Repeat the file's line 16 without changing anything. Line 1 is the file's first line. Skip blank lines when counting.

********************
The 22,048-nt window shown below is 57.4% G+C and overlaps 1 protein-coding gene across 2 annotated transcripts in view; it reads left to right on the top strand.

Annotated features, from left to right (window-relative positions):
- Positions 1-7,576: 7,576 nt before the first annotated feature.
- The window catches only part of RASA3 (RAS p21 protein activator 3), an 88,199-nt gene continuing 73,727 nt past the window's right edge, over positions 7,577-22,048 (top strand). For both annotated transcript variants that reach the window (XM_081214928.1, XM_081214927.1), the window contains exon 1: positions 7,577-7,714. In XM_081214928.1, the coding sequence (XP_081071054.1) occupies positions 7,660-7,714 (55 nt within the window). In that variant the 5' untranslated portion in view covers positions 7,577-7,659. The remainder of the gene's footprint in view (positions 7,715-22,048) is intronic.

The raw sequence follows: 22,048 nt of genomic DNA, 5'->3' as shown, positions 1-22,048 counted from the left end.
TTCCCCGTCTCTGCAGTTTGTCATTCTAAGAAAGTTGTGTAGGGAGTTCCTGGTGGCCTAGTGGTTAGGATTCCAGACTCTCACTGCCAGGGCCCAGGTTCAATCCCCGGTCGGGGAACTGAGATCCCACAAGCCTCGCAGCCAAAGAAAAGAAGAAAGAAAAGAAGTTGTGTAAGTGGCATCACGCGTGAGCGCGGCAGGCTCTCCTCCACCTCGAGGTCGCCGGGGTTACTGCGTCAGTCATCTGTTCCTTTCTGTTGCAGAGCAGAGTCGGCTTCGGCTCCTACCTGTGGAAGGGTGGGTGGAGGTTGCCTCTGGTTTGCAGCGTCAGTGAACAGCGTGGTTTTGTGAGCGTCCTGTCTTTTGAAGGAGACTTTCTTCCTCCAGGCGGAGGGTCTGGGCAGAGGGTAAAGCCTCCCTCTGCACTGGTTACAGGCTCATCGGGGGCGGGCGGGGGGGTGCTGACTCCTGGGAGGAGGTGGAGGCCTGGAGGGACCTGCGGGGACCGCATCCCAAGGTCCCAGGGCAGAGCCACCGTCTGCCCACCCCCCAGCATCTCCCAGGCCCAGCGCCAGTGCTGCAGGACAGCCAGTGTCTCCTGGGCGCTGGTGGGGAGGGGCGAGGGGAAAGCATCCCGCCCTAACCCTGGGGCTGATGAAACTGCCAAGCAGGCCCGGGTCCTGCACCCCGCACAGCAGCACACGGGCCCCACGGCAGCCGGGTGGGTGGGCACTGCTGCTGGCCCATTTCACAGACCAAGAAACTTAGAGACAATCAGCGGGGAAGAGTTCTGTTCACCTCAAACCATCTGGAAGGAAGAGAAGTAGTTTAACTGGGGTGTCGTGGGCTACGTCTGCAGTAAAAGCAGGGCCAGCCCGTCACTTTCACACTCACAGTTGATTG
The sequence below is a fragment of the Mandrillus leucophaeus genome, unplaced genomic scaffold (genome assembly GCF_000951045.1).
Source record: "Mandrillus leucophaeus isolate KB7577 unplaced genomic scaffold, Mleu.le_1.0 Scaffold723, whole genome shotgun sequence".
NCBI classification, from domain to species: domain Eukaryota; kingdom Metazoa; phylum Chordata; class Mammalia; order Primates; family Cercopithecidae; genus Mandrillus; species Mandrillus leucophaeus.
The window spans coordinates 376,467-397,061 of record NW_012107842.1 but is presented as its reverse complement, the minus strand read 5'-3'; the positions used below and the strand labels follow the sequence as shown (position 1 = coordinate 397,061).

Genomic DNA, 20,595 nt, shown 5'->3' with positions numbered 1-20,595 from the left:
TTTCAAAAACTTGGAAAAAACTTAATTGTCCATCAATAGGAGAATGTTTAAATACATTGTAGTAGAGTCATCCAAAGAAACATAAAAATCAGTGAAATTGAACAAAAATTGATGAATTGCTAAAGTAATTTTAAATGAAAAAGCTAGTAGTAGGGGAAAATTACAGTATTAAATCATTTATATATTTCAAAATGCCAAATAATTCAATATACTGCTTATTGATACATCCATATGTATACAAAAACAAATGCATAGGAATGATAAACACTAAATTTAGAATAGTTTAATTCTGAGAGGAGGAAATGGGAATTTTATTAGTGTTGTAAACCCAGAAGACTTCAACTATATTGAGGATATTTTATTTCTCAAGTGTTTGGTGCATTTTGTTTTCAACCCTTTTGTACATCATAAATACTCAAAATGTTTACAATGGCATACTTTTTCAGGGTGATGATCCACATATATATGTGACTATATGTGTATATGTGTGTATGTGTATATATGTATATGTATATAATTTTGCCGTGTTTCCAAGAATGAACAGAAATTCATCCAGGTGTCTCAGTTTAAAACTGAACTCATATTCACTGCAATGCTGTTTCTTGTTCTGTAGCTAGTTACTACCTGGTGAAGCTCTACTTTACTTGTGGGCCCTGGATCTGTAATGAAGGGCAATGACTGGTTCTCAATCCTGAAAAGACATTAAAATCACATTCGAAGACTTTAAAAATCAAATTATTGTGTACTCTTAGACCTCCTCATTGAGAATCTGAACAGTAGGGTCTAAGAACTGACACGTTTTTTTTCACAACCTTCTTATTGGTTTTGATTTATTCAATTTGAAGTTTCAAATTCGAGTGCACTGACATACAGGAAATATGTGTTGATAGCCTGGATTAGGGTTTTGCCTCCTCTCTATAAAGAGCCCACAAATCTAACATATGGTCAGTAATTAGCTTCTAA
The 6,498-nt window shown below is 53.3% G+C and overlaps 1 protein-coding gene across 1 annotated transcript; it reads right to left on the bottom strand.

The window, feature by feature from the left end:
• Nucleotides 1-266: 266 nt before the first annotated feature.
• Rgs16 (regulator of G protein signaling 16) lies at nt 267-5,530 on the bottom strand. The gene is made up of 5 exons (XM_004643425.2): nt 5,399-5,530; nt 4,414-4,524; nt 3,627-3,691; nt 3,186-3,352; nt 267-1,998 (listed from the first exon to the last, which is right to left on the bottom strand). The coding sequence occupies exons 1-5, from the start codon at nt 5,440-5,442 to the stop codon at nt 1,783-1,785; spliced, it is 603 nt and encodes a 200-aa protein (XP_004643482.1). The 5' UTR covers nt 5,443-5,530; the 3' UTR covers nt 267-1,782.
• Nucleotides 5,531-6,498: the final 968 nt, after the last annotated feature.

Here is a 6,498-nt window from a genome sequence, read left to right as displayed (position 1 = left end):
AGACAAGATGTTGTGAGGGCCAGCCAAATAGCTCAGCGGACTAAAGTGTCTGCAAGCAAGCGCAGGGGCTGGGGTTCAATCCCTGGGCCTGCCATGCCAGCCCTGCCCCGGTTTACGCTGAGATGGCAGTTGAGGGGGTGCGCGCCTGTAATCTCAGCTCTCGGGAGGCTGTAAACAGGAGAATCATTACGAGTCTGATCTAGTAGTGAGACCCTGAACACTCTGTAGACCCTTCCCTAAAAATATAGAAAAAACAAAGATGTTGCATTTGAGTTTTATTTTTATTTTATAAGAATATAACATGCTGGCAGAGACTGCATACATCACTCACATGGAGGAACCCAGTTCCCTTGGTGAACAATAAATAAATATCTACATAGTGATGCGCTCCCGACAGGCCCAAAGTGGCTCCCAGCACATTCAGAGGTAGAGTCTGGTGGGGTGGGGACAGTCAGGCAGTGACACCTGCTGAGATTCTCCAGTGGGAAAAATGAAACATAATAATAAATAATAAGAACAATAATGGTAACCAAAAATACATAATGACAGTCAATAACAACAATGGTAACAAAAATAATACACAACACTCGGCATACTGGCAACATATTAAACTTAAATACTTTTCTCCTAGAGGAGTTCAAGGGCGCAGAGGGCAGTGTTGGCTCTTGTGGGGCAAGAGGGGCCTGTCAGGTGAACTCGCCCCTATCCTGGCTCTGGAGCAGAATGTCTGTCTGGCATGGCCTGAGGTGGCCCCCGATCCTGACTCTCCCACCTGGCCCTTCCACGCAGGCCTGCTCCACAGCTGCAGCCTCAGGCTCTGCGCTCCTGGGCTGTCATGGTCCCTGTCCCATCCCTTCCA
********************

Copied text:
• Rgs16 (regulator of G protein signaling 16) lies at nt 267-5,530 on the bottom strand. The gene is made up of 5 exons (XM_004643425.2): nt 5,399-5,530; nt 4,414-4,524; nt 3,627-3,691; nt 3,186-3,352; nt 267-1,998 (listed from the first exon to the last, which is right to left on the bottom strand). The coding sequence occupies exons 1-5, from the start codon at nt 5,440-5,442 to the stop codon at nt 1,783-1,785; spliced, it is 603 nt and encodes a 200-aa protein (XP_004643482.1). The 5' UTR covers nt 5,443-5,530; the 3' UTR covers nt 267-1,782.